Mediastinal bronchogenic cyst (MBC) is congenital, and a result of an abnormal budding of the primitive foregut. MBC is the most common mediastinal cyst, usually located along the tracheobronchial tree, most often found behind the carina (1). MBC can occur among all age group, from infants to adults. Bronchogenic cysts can occur intrapulmonary or extrapulmonary. If an abnormal budding occurs during early gestation, the bronchogenic cyst will usually be located in the mediastinum. MBCs rarely communicate with the tracheobronchial tree when compared to intrapulmonary bronchogenic cysts. MBCs are lined with respiratory ciliated columnar epithelium and filled with a whitish-gray mucinous material, which can change into pus with infection.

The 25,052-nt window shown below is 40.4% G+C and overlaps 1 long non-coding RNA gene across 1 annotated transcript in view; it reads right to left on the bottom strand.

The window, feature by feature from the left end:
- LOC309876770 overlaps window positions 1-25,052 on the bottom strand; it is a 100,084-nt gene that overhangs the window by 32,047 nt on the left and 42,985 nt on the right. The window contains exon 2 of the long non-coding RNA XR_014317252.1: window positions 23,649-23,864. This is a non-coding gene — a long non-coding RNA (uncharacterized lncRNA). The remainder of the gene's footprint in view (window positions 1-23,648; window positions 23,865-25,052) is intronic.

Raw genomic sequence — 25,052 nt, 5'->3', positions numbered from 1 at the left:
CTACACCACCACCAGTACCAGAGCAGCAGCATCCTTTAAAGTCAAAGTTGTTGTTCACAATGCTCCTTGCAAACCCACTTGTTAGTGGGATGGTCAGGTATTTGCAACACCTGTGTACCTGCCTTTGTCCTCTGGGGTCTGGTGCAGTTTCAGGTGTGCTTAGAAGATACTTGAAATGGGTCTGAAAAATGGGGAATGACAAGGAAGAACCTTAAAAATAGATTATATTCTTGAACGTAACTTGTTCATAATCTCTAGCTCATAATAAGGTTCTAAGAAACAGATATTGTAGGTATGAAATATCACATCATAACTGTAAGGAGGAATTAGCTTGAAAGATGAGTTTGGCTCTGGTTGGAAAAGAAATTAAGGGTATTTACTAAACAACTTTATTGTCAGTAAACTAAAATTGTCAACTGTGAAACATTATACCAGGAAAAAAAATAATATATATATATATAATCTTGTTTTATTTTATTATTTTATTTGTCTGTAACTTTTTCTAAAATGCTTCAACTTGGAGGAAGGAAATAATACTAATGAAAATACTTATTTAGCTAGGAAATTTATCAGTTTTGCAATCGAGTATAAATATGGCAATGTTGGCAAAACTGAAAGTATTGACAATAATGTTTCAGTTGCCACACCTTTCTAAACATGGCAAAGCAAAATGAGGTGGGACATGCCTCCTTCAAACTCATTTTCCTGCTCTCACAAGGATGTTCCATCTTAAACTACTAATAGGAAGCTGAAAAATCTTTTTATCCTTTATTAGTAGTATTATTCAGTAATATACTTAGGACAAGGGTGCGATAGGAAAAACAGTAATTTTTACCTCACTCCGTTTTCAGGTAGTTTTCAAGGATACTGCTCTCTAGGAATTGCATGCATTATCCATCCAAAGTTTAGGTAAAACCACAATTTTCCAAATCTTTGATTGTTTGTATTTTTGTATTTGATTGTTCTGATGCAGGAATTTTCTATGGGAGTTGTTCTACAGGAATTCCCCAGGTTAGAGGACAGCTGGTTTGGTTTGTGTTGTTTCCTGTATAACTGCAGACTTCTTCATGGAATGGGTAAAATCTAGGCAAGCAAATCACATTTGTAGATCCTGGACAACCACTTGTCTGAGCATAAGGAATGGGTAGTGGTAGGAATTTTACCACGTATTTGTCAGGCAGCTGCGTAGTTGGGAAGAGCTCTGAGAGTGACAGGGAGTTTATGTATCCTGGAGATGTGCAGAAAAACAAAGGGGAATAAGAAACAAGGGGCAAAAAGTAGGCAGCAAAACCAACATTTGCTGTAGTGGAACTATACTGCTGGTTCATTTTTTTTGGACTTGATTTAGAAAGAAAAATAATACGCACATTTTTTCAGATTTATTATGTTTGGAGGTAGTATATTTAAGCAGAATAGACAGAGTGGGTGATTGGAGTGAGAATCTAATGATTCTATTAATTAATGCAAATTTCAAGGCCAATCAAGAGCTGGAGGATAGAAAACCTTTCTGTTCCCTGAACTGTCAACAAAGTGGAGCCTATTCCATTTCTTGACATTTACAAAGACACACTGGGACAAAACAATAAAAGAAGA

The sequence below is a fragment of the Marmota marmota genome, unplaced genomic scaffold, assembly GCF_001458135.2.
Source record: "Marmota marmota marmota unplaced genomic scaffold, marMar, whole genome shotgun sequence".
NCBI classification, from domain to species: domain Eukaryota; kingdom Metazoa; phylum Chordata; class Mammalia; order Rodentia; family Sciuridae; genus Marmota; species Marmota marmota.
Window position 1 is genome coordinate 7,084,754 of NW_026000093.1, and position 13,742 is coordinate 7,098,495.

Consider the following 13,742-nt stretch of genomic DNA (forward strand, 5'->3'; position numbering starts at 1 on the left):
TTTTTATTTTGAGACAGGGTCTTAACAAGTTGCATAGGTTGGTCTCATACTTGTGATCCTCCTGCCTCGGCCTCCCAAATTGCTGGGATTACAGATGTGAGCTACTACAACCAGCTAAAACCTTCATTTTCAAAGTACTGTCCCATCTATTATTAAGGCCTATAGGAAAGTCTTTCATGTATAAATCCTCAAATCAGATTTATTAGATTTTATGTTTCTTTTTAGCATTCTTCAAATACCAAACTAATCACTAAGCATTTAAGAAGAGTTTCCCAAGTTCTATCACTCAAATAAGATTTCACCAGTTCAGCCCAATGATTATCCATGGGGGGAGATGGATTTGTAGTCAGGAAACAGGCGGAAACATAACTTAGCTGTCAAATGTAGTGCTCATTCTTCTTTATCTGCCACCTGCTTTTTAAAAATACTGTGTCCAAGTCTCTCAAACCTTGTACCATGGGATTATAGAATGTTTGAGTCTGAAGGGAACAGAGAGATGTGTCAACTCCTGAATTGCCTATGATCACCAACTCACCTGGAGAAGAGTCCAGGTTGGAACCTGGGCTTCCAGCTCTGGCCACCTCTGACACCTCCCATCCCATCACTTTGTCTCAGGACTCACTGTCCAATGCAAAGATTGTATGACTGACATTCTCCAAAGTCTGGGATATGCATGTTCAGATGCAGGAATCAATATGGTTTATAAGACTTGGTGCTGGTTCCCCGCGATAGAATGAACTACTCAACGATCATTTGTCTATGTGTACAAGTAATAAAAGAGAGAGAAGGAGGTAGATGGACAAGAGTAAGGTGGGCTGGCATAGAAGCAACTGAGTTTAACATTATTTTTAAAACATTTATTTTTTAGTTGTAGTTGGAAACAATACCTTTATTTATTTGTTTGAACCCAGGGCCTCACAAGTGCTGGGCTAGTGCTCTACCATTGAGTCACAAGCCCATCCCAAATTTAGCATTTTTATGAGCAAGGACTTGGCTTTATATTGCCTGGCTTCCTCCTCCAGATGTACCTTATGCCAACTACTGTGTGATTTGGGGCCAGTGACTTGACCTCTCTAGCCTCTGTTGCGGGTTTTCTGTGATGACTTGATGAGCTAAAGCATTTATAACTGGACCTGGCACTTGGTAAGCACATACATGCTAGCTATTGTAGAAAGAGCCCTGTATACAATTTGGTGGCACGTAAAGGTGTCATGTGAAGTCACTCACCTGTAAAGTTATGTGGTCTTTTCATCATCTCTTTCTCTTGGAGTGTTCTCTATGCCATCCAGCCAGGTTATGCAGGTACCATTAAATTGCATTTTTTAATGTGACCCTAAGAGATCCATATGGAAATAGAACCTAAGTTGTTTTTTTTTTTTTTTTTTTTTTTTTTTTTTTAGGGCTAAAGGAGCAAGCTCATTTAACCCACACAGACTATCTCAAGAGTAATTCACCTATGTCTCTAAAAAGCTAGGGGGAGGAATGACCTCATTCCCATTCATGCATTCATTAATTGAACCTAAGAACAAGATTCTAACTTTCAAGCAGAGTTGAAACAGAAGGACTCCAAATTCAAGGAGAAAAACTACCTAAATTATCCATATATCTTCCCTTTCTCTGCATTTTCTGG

Symptoms and signs of a compression due to MBCs were more frequent in infants and children than in adults. In infant and children, tracheobronchial compression can occur more often than in adults due to a relatively soft airway (2). MBCs can rarely cause acute respiratory distress and thus require urgent operation in infants and children due to the compression of the respiratory tract. Ribet and colleagues reported that cysts are more frequently symptomatic (70.8%) in children, because 75% are situated above the hilum and at the level of the hilum, whereas cysts are less likely to be symptomatic in adults (60%), because 53% are situated above the hilum or at the level of the hilum (3). In adults, many MBCs are found incidentally on the routine chest radiography. The incidence of symptoms varies from 9% to 67% (4,5). But more than half of the asymptomatic MBCs become symptomatic during the follow-up period due to compression of the airway, compression of the esophagus or infection. St-Georges et al. reported that 66.6% of the patients with MBCs were symptomatic and that 15(57.6%) developed symptoms subsequently among 26 patients who were observed (6). The most common symptoms were chest pain, cough, dyspnea and dysphagia, with substernal pain being the most common. The development of malignancy in the bronchogenic cyst has been reported, but is very rare. A variety of malignancies, such as adenocarcinoma, squamous cell carcinoma, sarcoma, have been reported (7-9). Many MBC can be detected on the standard chest radiography. However, it is difficult to differentiate an MBC from an enteric cyst, benign esophageal tumor, and solid mediastinal tumor. The combination of a computed tomography (CT) and magnetic resonance imaging (MRI) can produce a more accurate diagnosis. MRI is especially helpful in differentiating cystic MBCs from tumors with solid components, since the watery component of a cyst shows a very bright intensity on a T2-weighted MRI image. Endoscopic ultrasonography (EUS) can also help distinguish an MBC from a solid mass (10). An MBC should be differentiated from a neurogenic tumor, esophageal duplication cyst, pericardial cyst or lymphoma.